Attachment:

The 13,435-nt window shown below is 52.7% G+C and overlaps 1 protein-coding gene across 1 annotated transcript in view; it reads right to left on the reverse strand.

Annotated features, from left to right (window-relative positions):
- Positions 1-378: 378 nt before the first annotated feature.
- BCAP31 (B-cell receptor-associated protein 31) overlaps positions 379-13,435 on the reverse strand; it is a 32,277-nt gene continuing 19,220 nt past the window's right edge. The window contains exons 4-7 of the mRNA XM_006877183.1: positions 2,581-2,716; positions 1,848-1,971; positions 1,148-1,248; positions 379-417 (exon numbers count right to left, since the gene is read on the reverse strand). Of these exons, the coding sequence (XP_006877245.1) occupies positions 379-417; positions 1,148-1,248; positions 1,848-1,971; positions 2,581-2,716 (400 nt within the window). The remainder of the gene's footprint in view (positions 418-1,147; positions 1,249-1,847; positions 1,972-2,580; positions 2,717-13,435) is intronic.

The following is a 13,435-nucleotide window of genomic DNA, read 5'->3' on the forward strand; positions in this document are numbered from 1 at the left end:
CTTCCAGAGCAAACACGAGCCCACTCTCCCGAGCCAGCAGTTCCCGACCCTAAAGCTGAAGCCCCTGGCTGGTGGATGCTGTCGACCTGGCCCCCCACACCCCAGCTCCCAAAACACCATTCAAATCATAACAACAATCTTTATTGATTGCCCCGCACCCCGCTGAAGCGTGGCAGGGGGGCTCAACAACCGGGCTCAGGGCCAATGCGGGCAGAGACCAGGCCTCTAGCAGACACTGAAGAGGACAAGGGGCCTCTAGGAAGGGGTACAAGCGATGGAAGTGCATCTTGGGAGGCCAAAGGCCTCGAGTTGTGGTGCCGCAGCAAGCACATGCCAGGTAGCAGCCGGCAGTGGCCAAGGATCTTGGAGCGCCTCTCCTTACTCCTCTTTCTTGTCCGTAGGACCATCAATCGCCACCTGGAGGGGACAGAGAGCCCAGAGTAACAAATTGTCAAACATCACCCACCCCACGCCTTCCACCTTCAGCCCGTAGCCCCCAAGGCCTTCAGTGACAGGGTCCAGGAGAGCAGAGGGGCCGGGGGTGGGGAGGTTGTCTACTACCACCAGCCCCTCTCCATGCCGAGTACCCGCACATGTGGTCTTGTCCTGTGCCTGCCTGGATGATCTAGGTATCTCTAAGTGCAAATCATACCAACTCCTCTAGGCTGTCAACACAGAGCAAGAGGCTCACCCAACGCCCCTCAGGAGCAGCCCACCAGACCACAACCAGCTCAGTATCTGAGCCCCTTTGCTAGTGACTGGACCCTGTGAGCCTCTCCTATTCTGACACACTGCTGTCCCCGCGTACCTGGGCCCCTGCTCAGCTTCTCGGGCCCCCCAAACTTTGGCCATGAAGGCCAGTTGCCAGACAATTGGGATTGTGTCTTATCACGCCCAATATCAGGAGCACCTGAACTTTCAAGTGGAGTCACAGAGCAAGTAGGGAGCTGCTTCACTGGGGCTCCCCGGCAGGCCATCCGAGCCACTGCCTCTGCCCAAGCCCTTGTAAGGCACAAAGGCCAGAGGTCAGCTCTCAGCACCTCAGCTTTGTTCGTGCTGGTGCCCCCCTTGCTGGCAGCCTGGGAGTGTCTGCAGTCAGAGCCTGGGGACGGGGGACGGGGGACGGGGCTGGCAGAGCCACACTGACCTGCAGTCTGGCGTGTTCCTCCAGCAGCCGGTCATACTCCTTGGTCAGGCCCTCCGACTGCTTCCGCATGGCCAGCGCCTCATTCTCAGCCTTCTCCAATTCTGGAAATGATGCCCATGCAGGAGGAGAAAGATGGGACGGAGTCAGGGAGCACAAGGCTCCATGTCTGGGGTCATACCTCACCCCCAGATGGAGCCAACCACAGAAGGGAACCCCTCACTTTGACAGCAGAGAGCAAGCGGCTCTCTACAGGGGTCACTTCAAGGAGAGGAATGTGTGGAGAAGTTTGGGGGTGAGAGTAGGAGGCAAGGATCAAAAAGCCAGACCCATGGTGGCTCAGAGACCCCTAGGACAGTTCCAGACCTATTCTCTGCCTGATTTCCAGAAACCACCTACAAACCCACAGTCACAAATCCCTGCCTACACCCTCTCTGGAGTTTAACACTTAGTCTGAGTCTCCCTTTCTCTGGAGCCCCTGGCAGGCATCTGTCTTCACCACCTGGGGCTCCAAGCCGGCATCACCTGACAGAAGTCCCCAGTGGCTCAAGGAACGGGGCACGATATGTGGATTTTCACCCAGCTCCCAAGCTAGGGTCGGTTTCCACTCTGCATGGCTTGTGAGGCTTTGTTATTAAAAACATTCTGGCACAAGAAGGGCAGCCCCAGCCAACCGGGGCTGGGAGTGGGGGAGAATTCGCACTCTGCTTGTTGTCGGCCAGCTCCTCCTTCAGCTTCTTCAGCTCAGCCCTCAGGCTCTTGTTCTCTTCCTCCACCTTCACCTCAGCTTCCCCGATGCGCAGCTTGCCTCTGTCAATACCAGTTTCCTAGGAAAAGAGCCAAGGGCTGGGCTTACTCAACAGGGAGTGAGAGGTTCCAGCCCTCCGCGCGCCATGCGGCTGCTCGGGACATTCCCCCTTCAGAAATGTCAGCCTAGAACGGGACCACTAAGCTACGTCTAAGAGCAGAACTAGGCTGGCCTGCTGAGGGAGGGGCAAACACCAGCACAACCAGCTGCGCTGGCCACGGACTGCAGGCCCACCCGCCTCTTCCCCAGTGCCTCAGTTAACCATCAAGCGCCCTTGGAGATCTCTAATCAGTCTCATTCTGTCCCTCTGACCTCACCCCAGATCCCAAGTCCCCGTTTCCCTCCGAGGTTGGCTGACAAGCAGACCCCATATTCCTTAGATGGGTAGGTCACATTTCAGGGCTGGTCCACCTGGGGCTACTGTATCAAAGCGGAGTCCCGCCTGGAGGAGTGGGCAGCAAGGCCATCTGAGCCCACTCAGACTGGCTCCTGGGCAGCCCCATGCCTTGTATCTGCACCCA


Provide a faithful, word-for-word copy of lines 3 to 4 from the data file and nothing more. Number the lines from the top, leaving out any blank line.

- Positions 1-378: 378 nt before the first annotated feature.
- BCAP31 (B-cell receptor-associated protein 31) overlaps positions 379-13,435 on the reverse strand; it is a 32,277-nt gene continuing 19,220 nt past the window's right edge. The window contains exons 4-7 of the mRNA XM_006877183.1: positions 2,581-2,716; positions 1,848-1,971; positions 1,148-1,248; positions 379-417 (exon numbers count right to left, since the gene is read on the reverse strand). Of these exons, the coding sequence (XP_006877245.1) occupies positions 379-417; positions 1,148-1,248; positions 1,848-1,971; positions 2,581-2,716 (400 nt within the window). The remainder of the gene's footprint in view (positions 418-1,147; positions 1,249-1,847; positions 1,972-2,580; positions 2,717-13,435) is intronic.